"Paris in July" has returned! This terrific blog event features posts from loads of bloggers related to food, movies, books, music, travel, photos, art -- you name it! Check Tamara's site HERE for links to other participants. I tend to read and watch a lot of WWII history. It seems to be a period in time that is repeating itself all too soon in many parts of the world, but notably the United States. While I have read wonderful novels on the resistance, I'm not so familiar with the "real deal." Enter "Les Parisiennes," a non-fiction tome by Anne Sebba, which is fascinating, well written and well worth your time.
The subtitle of the book is "How the Women of Paris Lived, Loved and Died Under Nazi Occupation." And it delivers its promise.
"Les Parisiennes" follows women who were both resistantes and collaborators during the war, even some who tried to walk that center line -- not "really" collaborating but certainly not "resisting" the attentions of the German occupiers of Paris or what they might provide.
Although Sebba doesn't address it directly, it seems that an underlying theme is "what do you need to do to survive?" And, by extension, "What would you do in the situation."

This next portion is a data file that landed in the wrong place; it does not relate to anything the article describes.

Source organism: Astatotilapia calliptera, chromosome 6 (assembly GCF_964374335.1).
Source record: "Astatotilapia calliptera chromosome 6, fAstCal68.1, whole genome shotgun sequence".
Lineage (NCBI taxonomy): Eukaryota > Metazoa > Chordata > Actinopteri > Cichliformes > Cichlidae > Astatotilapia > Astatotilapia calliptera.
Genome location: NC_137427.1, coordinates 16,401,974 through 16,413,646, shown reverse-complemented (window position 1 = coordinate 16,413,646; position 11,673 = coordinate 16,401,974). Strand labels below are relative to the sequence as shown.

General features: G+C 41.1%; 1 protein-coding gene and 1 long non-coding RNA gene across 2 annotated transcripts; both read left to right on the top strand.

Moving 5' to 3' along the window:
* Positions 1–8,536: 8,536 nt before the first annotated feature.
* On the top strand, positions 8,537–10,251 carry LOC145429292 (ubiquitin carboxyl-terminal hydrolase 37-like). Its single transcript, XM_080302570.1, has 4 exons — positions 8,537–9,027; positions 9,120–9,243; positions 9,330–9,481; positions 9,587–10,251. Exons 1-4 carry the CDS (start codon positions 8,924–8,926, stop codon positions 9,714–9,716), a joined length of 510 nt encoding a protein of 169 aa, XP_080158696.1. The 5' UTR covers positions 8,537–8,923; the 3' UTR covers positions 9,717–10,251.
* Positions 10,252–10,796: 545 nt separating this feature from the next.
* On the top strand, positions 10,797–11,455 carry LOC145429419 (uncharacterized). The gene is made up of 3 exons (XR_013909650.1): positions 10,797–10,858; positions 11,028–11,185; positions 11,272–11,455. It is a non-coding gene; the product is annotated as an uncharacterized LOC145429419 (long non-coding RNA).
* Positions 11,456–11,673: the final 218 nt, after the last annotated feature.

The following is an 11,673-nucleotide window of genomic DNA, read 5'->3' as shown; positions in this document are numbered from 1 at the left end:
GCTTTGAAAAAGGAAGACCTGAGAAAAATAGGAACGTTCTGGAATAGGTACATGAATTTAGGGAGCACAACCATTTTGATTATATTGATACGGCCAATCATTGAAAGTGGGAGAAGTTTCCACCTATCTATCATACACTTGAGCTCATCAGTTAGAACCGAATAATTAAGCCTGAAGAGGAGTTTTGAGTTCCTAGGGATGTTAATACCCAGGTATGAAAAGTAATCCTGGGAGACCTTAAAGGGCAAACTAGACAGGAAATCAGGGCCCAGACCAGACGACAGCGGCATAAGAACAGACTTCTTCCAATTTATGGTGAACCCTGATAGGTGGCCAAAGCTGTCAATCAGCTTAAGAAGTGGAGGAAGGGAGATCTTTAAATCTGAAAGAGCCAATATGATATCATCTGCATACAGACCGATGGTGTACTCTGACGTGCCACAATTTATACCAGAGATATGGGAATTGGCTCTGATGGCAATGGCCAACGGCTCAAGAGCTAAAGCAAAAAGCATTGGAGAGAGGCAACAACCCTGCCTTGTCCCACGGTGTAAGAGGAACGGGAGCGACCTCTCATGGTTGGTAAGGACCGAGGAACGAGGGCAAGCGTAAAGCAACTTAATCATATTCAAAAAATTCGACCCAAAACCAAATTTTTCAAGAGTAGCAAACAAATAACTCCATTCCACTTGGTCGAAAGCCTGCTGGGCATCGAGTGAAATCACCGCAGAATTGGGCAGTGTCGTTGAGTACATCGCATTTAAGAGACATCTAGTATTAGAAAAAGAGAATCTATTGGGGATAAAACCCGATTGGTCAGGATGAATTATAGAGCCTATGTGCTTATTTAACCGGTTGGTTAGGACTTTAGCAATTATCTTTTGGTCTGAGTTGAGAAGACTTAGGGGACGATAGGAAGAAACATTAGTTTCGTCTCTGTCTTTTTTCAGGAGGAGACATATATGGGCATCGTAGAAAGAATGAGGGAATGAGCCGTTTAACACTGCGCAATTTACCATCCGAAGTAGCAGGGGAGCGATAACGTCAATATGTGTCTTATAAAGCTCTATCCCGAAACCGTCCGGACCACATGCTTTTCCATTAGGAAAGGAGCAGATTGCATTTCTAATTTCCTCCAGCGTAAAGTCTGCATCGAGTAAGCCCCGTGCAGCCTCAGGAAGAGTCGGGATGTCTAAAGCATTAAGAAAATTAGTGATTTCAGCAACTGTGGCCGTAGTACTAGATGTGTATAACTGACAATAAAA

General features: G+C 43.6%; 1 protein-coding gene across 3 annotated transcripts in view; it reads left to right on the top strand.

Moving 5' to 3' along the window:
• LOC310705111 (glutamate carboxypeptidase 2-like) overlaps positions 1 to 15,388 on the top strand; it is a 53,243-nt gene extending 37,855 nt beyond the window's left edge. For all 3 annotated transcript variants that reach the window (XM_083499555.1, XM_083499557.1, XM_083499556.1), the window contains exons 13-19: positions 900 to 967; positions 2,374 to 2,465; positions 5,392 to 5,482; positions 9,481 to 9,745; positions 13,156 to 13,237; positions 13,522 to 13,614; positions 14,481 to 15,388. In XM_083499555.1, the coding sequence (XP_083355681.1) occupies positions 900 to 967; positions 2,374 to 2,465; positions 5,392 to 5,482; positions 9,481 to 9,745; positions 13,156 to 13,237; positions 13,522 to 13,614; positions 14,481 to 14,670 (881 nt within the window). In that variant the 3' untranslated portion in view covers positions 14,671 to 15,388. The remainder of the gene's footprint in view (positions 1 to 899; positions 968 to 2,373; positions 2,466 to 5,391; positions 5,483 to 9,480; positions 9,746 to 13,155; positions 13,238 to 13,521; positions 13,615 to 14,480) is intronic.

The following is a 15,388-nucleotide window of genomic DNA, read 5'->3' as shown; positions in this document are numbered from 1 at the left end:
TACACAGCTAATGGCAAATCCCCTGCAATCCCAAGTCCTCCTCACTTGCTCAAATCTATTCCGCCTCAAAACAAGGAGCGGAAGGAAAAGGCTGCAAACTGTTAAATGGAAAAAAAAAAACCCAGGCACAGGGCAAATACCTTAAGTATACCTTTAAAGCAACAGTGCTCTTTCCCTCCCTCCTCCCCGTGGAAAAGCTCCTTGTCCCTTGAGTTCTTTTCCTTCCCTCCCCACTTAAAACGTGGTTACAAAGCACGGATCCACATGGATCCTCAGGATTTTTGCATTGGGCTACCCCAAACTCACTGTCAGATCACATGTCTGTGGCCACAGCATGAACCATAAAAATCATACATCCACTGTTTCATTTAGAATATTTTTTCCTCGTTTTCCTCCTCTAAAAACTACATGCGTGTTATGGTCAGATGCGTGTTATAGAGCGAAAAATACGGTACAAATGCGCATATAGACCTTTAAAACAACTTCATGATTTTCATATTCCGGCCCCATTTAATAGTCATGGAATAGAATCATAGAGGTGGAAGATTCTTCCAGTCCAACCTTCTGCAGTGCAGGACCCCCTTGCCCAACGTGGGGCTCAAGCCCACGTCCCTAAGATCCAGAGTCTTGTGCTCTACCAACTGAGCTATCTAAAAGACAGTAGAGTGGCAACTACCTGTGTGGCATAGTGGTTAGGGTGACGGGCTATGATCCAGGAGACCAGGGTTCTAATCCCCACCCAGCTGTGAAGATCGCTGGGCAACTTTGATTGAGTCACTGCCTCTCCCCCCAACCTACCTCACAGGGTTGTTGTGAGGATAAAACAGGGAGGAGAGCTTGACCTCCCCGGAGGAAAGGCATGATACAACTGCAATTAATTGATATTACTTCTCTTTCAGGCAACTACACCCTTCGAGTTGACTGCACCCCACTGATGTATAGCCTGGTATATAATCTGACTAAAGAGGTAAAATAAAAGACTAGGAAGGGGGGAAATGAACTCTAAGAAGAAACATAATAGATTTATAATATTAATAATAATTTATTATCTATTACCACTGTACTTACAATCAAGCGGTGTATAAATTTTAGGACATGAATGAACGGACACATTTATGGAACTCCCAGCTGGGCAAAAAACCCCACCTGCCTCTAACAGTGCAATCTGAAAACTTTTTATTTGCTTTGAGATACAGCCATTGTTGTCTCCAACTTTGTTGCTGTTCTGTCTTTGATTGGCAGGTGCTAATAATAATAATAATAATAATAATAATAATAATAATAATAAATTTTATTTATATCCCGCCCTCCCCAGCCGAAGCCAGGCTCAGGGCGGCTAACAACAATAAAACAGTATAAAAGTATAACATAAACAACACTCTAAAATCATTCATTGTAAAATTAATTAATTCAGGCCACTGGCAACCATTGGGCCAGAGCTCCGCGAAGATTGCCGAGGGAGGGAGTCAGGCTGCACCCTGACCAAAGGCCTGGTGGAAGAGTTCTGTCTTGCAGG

In the book we meet women of incomparable bravery, those who would deliver explosives hidden under their shirts or beneath their baby in the pram; women who hid Allied soldiers and Jewish families; others who passed notes, messages and weapons. We also meet those sympathetic to the Vichy government, "friends" who sold out others.
The women in France weren't just the French. Sebba also looks at the women of the OSE, Britain's group of women who parachuted into the country, both for the purposes of spying and for assisting in the resistance.
Stories, many first person, tell of the round-ups from apartments and homes, the looting and confiscation of not only art but household goods from the Jewish homes, and the struggles for food during the occupation. They are harrowing but powerful, to see such tragedy -- and in some cases, survival.
The book follows a number of the political prisoners to Ravensbruck, the women's concentration camp where dreadful medical experiments were done on many of the prisoners. The chapters related to the camp are quite graphic -- and they should be. We must not forget.
"Les Parisiennes" isn't your typical "summer reading." No carefree walks along the Seine, no picnics in the Tuileries. Yes, there is fashion (in fact, a good section of the book focuses on the Parisian fashion industry before and after the war). But by and large you won't turn the last page feeling cheery.
But you may well finish this well done book feeling hope -- that there were women who made a difference. And chances are, there will be women (and men) in the future who would do the same.
We must never forget them.
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